One of the things you’ll find in the distilled spirits world is many of the Master Distillers have a background or a degree in Chemistry. That chemistry degree more often than not came long before the thought of applying their skills to distilled spirits, or at least drinkable distilled craft spirits. Some started out in the ethanol business making petro fuels for large corporations like ADM or Valero.
Here are a dozen famous pioneering female chemists to help mark International Women’s Day. There accomplishments include pioneering research on radioactivity, the idea of nuclear fission, treatment for leprosy, development of the polymer Kevlar and the first immunosuppresive drug used for organ transplants.
The list includes five Nobel Price winners and the only person to win a Nobel Prize in two different sciences. Unfortunately, you’ll notice a lot of their accomplishments were not recognized until after their death. The world keep evolving.
You can click on the 12 Famous Female Chemists Infographic below to see it full size.
Gerty Theresa Cori – Born 1896, Died 1957
Cori helped establish how glycogen is broken down in muscles then remade and stored as an energy source (the Cori Cycle). She jointly won a Nobel Prize for her work.
Kathleen Lonsdale – Born 1903, Died 1971
Lonsdale pioneered use of X-rays to study crystals, and also used the technique to confirm that a benzene ring is flat. A form of carbon, Lonsdaleite, is named after her.
Rosalind Franklin – Born 1920, Died 1958
Franklin made X-ray diffraction images of DNA, crucial in allowing DNA’s structure to be discerned. This contribution wasn’t fully acknowledged until after her death.
Marie Sklodowska Curie – Born 1867, Died 1934
Curie carried out pioneering research on radioactivity. She was the first woman to win a Nobel Prize, and the only person to win a Nobel Prize in two different sciences.
Ida Eve Noddack – Born 1896, Died 1978
Noddack was the first person to propose the idea of nuclear fission, which she suggested in 1934. She was also the co-discoverer of rhenium, in 1925.
Marie-Anne Paulze Lavoisier – Born 1758, Died 1836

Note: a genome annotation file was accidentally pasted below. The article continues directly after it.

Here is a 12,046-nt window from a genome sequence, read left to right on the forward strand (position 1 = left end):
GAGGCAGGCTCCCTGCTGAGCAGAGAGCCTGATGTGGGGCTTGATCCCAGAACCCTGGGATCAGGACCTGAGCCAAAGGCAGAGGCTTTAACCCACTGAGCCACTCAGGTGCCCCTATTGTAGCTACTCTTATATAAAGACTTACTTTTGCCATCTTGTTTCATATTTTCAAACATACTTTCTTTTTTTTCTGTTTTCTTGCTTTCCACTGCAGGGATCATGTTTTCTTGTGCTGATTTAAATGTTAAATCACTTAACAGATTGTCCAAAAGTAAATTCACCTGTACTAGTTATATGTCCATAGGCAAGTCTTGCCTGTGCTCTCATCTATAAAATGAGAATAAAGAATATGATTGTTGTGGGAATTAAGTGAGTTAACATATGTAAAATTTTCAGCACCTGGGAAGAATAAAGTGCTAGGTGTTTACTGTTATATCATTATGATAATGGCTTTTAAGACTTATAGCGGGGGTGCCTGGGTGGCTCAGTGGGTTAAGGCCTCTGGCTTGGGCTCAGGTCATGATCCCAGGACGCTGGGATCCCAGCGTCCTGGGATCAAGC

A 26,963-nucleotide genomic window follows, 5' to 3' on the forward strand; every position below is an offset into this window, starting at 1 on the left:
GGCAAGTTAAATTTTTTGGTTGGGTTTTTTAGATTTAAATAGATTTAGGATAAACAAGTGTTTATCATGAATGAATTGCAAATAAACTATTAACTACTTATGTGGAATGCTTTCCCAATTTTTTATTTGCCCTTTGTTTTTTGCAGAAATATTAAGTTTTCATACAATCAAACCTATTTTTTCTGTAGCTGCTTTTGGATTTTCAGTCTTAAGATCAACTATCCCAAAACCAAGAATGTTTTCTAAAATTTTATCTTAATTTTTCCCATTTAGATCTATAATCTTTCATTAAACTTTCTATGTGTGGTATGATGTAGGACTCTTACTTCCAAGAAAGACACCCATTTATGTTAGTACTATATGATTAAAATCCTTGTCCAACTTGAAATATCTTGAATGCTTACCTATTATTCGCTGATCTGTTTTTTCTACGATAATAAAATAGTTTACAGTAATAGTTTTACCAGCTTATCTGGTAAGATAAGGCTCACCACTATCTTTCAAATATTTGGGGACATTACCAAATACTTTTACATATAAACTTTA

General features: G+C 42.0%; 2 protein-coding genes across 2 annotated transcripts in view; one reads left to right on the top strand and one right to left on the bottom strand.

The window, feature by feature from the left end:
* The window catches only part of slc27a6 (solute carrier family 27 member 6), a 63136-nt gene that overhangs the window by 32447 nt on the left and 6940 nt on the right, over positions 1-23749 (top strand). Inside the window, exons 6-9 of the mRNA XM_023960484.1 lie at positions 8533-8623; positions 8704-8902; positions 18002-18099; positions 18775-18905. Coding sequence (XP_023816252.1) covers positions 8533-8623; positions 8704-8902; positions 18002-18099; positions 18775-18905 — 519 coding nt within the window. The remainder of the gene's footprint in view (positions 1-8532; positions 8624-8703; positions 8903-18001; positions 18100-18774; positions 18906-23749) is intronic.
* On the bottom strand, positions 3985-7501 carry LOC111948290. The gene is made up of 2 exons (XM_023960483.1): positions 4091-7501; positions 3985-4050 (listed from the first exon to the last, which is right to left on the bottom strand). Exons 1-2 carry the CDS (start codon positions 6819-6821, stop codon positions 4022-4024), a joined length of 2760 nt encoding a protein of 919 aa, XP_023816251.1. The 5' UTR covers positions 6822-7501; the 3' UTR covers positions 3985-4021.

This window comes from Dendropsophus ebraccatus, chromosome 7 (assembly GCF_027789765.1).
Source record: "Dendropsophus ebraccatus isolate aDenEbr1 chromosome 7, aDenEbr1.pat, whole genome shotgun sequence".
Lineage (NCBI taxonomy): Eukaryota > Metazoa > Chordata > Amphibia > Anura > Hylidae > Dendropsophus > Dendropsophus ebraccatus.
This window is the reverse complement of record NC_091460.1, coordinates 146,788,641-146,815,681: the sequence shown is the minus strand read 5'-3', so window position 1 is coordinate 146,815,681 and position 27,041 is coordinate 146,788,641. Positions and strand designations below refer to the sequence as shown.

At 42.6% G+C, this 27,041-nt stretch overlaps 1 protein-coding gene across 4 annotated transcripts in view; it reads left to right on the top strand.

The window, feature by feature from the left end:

Paulze married chemist Antoine Lavoisier and received training in chemistry. She worked with Lavoiser editing and drawing his methods so they could be understood.
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Dorothy Mary Hodgkin – Born 1910, Died 1994
Hodgkin used X-ray crystallography to determine the structure of vitamin B12, for which she won a Nobel Prize. She went on to decipher the structure of insulin
Marie Maynard Daly – Born 1921, Died 2003
Daly, thought to have been the first Black American woman to earn a PhD in chemistry, in 1947. She later researched effects of cigarette smoke on the lungs.
Alice Augusta Ball – Born 1892, Died 1916
Ball developed an injectable oil which was the most effective treatment for leprosy until the 1940s. She died before the results of her work were published.
Irene Joliot-Curie – Born 1897, Died 1956
Irene was the daughter of Marie Curie. A joint Nobel Prize in Chemistry winner in 1935 with Frédéric Joliot-Curie for their discovery of and work on artificial radioactivity.
Gertrude Belle Elion – Born 1918, Died 1999
Elian developed numerous drugs, including the first immunosuppresive drug used for organ transplants. She jointly won the 1988 Nobel Prize in Medicine or Physiology.
Stephanie Kwolek – Born 1923, Died 2014
Kwolek developed the polymer Kevlar and won many awards for her work on polymer chemistry. She also developed the ‘nylon rope trick’ chemistry demonstration.
Click on the 12 Famous Female Chemists Infographic to see it full size.
Resource: Compound Interest